“Express Yourself”: In which Maddie turns into a gay man, complete with basso vocal. The only self-empowerment anthem I ever want to hear, unsullied by “wisdom” and “self-knowledge.” She may not need diamond rings, 18-carat gold, or the pinstriped suit she wore in the Fritz Lang-inspired video, but she wouldn’t have sounded so assured if she was still selling her ass to Playboy and drumming for the likes of Stephen Bray. This is, in short, the real “Material Girl.” GRADE: A

“Hanky Panky”: Another obscurity, this one from Dick Tracy. Better than you remember, and if you remember it at all it’s cuz “Vogue” preceded it. The world needs more vampish odes to sadomasochism done with period arrangement. Awarded an extra half grade for novelty — nothing sounded like this on American top forty in 1990.            GRADE: B

“Rescue Me”: This track, recorded for The Immaculate Collection, is like “Hanky Panky” shadowed by a massive predecessor (“Justify My Love”). More Madonna-by-numbers, but since she’s sponged as much from gay club life as Bowie did from Kraftwerk and Neu! in 1977 it presages Erotica in the way that “TVC 15” did the Berlin Trilogy. GRADE: B+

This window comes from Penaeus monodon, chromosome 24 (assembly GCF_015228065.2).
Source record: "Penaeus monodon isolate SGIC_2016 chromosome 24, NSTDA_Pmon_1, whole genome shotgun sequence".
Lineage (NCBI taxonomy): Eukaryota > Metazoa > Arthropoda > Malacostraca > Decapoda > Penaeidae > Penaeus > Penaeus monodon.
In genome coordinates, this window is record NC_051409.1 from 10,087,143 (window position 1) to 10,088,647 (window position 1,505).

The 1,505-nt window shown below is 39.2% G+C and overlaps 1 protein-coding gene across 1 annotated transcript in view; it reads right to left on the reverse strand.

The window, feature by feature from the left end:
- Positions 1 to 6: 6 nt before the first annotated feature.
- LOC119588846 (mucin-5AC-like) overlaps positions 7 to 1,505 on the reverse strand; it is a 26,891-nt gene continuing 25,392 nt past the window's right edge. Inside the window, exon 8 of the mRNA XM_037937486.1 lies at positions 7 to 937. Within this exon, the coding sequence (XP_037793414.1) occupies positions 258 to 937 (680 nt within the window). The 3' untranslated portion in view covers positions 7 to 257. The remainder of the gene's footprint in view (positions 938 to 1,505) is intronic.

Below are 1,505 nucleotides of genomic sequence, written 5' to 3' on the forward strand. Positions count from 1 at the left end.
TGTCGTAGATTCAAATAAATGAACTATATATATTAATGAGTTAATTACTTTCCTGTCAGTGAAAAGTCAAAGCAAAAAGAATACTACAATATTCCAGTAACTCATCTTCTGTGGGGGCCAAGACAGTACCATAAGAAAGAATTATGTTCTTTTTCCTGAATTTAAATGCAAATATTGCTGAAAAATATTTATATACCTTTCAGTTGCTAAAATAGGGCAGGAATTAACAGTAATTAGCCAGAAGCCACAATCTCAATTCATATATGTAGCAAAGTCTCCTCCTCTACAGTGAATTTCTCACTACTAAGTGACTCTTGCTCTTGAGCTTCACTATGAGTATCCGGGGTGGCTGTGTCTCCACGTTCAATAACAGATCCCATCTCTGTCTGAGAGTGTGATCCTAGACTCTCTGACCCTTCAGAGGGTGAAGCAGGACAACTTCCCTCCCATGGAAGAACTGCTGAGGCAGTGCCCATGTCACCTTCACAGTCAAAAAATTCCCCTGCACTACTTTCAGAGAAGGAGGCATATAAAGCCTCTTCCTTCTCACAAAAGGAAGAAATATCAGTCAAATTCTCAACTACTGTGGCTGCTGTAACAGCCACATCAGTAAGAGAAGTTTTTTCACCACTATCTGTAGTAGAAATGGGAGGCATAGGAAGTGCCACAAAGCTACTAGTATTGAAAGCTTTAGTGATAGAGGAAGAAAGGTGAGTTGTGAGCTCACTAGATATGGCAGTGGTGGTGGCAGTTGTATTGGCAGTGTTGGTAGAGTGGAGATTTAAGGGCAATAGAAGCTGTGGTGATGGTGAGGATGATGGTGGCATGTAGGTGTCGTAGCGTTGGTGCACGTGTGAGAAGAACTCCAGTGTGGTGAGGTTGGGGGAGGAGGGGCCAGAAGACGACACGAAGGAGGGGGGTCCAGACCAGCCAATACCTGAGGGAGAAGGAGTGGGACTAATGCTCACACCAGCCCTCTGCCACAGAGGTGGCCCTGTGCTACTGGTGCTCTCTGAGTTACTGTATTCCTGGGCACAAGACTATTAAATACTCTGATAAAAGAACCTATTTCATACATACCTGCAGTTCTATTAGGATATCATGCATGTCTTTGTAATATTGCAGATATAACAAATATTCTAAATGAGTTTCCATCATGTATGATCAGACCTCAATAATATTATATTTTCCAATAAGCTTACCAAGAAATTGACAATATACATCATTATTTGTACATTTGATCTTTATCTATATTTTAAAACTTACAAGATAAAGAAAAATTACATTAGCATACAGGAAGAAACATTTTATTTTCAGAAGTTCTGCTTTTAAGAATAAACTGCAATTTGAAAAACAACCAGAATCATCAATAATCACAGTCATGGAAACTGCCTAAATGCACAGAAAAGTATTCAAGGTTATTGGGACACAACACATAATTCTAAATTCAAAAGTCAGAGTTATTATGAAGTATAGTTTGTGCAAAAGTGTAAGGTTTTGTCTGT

“Deeper and Deeper”: …and here’s her “Sound & Vision,” rewiring the urgency of “Borderline” into a blue-blue-electric-blue Red Shoes saga: while her feet keep dancing, she can’t admit her goddamn papa was as right about her love life as he was about keeping the baby. This song is so 1992, just when I was discovering club life for the first time. GRADE: A

“Take a Bow”: Rather dated innocuous soul, with tinkly synths courtesy of cowriter/co-singer/co-producer Babyface. A gentler, approachable Madonna, for which the public duly rewarded her by keeping it #1 for seven weeks. GRADE: A-